Cooling the surface of the nasal concha being treated with energy serves at least two purposes. Cooling may be used to prevent ablation of the surface 115 of the nasal concha 114 by preventing the surface 115 from reaching a temperature at which the tissue becomes ablated. In this regard, it is preferred that the cooling be sufficient to prevent the surface tissue of the nasal concha from exceeding a temperature of about 40 C.

Cooling may also be used to control the location of the ablation site. For example, cooling the nasal concha surface enables the formation of an entirely internal ablation site. The extent of cooling provided, in combination with the positioning of the energy delivery device 134 and the amount of energy delivered, can be used to control the thickness of non-ablated tissue between the surface of the nasal concha and the internal ablation site.

According to the method, the nasal meatus into which the apparatus is delivered may be the inferior, middle and/or superior nasal meatus and is preferably the inferior nasal meatus. The nasal concha ablated may be the inferior, middle and/or superior nasal concha and is preferably the inferior nasal concha. In one embodiment, energy is delivered to a selected section of one of the nasal concha. For example, energy may be selectively delivered to the anterior or posterior sections of the inferior nasal concha. Delivery of energy to a selected section of a nasal concha may be accomplished by the placement of the apparatus within the nasal meatus. The delivery of energy to a selected section of a nasal concha may also be accomplished by insulating at least a portion of the nasal concha from ablative energy.

As also illustrated in FIG. 3C, an insulative covering 142 may be positioned over a portion of the energy delivery device 134 to control the delivery of energy to a selected section of tissue. The positioning of the insulative covering 142 may be adjustable relative to the energy delivery device 134. Accordingly, the method may optionally include the further step of delivering energy to a portion of a nasal concha while insulating another portion of the nasal concha. The method may also optionally include the step of adjusting the position of the insulating covering 142 relative to the energy delivery device 134.

The present invention also relates to a method for reducing the size of a nasal concha. According to the method, the size of a nasal concha is reduced by ablating tissue forming a nasal concha and removing the ablated nasal concha tissue. Removal of the ablated nasal concha tissue is preferably accomplished by natural absorption of ablated tissue by the patient's body.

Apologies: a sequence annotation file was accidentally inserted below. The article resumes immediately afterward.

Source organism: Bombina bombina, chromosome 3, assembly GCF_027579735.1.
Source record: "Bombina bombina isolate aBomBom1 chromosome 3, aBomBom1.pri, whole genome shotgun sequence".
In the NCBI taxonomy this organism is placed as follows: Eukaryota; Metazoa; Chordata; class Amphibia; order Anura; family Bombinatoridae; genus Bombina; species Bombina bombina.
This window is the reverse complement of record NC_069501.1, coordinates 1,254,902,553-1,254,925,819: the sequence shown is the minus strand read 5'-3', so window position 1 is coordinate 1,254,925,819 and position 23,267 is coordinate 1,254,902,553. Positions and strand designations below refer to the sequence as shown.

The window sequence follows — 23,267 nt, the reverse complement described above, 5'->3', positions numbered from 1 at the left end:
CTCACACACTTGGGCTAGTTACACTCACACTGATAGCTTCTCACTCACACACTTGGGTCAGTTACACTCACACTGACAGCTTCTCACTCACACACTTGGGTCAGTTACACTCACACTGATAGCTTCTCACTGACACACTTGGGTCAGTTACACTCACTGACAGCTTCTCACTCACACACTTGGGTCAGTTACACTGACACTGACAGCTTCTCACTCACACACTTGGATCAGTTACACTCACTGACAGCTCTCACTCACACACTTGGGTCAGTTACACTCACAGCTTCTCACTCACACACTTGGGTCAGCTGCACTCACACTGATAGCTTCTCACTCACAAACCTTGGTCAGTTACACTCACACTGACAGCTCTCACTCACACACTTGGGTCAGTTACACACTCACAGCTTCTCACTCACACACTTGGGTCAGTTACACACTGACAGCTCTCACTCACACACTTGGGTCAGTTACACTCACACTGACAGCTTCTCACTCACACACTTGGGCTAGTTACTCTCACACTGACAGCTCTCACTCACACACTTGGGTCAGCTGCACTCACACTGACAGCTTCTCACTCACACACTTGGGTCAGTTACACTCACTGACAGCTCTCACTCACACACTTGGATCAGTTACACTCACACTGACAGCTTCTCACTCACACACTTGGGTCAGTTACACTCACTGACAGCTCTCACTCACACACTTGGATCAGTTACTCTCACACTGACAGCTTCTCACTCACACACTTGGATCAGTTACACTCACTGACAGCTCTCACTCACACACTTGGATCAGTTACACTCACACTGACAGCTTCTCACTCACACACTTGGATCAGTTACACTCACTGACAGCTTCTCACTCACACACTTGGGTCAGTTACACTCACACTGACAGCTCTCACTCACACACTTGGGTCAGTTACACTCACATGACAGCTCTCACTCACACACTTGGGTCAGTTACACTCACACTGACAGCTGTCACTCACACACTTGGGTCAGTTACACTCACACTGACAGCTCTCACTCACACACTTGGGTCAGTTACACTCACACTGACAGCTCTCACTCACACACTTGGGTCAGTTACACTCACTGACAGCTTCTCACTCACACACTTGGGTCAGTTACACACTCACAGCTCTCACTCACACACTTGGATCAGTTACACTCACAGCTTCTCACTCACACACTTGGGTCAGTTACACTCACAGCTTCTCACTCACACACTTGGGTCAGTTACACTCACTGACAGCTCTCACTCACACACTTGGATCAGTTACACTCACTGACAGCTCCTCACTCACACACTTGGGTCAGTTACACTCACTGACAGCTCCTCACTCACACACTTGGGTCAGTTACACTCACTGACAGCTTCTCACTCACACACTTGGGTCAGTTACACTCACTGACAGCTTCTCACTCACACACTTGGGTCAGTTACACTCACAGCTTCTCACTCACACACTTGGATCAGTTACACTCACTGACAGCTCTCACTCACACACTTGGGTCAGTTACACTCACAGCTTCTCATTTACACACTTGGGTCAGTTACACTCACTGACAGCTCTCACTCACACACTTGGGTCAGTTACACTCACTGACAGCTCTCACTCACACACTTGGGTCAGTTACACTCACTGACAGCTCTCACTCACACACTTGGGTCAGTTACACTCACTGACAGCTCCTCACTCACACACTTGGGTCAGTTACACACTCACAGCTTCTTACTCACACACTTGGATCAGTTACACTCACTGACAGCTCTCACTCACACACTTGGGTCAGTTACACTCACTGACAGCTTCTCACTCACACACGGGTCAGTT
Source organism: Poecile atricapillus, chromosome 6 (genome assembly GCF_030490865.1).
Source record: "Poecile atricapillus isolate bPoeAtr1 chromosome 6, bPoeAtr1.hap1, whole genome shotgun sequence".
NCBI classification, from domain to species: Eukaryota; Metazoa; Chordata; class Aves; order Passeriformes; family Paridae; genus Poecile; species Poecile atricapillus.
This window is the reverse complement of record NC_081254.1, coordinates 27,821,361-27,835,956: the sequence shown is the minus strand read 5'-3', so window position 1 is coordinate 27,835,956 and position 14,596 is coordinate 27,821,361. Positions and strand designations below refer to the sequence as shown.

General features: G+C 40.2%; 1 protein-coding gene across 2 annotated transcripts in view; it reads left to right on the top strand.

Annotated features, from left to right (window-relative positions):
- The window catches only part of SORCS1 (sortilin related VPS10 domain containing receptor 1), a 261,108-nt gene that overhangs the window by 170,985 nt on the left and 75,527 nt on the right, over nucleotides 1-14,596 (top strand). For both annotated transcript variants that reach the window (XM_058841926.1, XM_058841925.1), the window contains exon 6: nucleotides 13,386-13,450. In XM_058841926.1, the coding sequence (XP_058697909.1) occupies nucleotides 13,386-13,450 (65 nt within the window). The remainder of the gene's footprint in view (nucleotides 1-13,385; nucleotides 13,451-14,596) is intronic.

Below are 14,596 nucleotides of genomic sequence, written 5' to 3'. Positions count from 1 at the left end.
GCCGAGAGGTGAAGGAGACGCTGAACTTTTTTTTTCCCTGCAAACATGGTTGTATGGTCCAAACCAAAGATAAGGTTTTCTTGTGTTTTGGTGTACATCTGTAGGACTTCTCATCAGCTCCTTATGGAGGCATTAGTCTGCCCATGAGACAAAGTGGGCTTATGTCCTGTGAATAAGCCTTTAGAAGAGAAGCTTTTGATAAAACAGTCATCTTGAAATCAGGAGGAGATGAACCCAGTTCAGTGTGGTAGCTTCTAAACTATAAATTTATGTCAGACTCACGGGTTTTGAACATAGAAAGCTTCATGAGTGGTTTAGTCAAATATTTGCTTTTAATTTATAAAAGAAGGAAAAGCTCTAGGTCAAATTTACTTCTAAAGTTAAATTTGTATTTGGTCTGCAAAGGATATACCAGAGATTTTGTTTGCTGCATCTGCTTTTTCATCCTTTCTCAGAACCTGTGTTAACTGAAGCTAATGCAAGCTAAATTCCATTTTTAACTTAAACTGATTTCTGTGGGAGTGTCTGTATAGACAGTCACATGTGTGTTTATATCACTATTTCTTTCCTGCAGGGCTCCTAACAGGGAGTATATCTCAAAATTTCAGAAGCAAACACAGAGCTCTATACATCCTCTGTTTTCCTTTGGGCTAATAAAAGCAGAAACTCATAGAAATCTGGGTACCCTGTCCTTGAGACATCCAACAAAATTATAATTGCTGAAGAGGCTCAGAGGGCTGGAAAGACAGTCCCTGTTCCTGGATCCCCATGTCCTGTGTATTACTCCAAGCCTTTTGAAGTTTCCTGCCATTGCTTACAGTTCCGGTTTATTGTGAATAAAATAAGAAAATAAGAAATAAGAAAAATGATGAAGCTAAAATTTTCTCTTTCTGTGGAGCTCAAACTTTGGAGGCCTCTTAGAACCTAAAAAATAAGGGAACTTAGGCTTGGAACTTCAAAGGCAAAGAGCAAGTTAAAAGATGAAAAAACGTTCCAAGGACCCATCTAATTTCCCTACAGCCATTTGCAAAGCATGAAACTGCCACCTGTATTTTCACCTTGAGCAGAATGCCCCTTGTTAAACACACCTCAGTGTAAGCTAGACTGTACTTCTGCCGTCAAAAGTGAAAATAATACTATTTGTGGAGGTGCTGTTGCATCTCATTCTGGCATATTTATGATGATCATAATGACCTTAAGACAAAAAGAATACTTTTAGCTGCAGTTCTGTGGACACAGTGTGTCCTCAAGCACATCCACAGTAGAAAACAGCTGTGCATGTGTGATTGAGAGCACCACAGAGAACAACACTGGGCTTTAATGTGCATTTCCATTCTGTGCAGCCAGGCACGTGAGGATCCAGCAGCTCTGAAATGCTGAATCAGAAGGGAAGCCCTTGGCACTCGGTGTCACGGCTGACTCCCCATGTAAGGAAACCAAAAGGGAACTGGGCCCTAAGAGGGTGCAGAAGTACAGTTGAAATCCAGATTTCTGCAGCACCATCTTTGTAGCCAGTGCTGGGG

FIGS. 4A-C illustrate the removal of an internal region of tissue by ablation. FIG. 4A illustrates introducing ablative energy 117 via energy delivery device probes 139 into an interior section 144 of a nasal concha 114. Cooling of the surface 115 of the nasal concha 114 may be performed in order to prevent the ablation of the surface of the nasal concha.

FIG. 4B illustrates the absorption (illustrated by arrows 148) of a region 146 of ablated tissue by the body. As illustrated in FIG. 4B, the ablated tissue region 146 is an interior region, i.e., the surface 115 of the nasal concha is not ablated. This may be achieved by cooling the surface 115 of the nasal concha during the delivery of ablative energy to the nasal concha. It may also be achieved by controlling the positioning of the energy delivery device 134 relative to the surface 115 and by controlling the amount of energy delivered by the energy delivery device 134.

FIG. 4C illustrates the resulting reduction in the size of the nasal concha after absorption. Region 149 illustrates the volume of tissue that is removed from the path of the nasal meatus by this method. As can be seen by comparing FIGS. 4A and 4C, the size of nasal meatus 108 is enlarged by this process.

The present invention also relates to a method for improving airflow through a nasal meatus by reducing the size of a nasal concha which defines at least a portion of the nasal meatus. This method can be accomplished by the method for reducing the size of a nasal concha as described above. In one embodiment, the rate of airflow through the nasal meatus at a given pressure is increased by at least 25%.

2. Turbinate Ablation Apparatus

The present invention also relates to an apparatus for ablating a nasal concha. As illustrated in FIG. 5, the apparatus 124 includes a catheter 126 which has a distal portion 128 with dimensions configured for introduction through a nostril of a patient into a nasal meatus of a patient.